Hi,

> > > Then we can write `((<Foo::Quux>))' and `((<Bar::Quux>))' to
> > > distinguish each other, if tools permit.
> > > 
> > > I think the usage of operator `::' is enough similar to the way
> > > known among ruby users, in this case :-)
> > 
> > There are two problem.
> >   (1) How about DescList items? 
> 
> Same method works fine.

How can we distinguish in situation like following example?

= Foo
: Quux

== Quux

: Foo
   : Quux

Which label is refered by ((<Foo::Quux>))??

> >   (2) "::" will be used often in Headline and DescList item, because
> >       somebody will write references, so they choose "Class::Const"
> >       as title of Headline.
> 
> Well, `::' is merely one of candidates.  However some kind of
> hieralchical naming/referencing scheme should be supported to avoid
> conflict between anchors.  Otherwise we cannot apply RD to long
> documents which contain a number of similar format parts, such as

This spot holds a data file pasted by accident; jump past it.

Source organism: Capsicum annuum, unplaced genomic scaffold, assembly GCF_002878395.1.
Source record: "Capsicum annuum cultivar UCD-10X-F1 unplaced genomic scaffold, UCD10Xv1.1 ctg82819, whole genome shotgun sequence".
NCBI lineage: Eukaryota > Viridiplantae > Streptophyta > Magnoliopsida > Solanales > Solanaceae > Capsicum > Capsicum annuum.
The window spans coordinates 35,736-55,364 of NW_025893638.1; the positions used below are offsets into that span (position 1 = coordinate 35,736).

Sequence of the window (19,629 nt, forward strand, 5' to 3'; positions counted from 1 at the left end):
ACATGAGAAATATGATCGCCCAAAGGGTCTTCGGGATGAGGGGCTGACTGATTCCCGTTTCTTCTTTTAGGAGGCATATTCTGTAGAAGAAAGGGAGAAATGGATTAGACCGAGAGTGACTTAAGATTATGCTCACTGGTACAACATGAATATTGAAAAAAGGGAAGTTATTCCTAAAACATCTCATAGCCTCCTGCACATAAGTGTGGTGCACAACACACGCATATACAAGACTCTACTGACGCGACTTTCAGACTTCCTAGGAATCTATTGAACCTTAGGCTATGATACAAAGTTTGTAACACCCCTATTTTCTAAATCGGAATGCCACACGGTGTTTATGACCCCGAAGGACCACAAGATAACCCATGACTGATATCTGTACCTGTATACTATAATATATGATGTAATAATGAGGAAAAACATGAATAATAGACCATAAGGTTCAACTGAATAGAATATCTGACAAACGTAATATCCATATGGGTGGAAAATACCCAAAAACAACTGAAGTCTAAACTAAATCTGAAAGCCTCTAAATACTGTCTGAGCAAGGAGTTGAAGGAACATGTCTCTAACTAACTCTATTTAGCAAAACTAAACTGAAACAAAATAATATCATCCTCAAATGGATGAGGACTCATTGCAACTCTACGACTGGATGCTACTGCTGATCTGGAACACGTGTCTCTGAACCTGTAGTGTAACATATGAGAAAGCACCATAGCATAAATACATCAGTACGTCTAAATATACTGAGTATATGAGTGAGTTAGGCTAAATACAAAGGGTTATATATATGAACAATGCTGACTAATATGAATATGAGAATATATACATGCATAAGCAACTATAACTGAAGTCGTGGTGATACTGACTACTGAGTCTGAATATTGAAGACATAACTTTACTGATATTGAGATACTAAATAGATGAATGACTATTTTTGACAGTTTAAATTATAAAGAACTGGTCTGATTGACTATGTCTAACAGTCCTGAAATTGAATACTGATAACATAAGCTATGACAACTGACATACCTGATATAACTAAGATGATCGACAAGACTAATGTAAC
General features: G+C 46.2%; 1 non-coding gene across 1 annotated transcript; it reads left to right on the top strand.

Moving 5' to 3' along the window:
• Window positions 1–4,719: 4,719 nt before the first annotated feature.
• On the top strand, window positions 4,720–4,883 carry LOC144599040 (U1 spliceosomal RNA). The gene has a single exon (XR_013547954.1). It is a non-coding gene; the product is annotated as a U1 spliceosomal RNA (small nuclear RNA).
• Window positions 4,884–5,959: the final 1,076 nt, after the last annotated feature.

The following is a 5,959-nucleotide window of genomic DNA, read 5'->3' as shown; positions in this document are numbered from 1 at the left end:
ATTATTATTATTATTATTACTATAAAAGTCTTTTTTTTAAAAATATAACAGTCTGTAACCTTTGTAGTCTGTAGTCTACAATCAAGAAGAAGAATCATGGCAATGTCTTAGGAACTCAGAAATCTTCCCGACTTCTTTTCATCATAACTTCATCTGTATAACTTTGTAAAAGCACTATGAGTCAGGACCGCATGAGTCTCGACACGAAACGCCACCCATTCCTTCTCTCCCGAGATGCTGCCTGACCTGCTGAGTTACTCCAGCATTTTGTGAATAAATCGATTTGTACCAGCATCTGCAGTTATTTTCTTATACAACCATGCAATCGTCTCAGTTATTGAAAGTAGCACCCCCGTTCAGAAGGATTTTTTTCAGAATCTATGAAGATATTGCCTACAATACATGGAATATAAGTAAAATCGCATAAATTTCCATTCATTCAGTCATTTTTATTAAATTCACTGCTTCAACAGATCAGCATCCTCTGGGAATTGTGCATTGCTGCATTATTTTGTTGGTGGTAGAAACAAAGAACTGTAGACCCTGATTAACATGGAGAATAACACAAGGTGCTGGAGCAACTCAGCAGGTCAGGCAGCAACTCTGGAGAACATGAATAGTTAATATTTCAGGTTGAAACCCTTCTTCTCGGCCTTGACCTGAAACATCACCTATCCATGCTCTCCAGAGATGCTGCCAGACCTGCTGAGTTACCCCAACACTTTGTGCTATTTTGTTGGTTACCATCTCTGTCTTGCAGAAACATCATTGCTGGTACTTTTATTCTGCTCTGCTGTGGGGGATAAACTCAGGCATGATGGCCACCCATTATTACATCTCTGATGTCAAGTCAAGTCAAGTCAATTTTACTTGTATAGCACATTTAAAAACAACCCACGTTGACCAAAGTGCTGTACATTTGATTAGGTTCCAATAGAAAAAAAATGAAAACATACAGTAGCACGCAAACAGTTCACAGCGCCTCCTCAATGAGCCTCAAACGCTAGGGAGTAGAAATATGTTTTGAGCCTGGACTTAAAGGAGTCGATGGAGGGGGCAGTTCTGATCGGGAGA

> manuals of class library or OO frame work.
> 
> .... But user level efforts are always available. Writers can give
> unique hieralchical name to chapters, sections, DescList items and
> so.  Uh hum. It may be true, but I dislike such a way.
> 
> # Hmm.... unfamiliar language make me serious.... :-P

I think it is little too restrictive.
Even when we write a small reference for class lib, we will want to
choose "Class Methods", "Constants" (and so on) for Headline titles.
So, if we put 2 or more classes into 1 file, we must use titles like
"Constants of Foo" for Headline.
Ofcourse, I want to write such like:
  = Foo
  == Constants

If there is a good solution, I'll  welcome it.

---
Tosh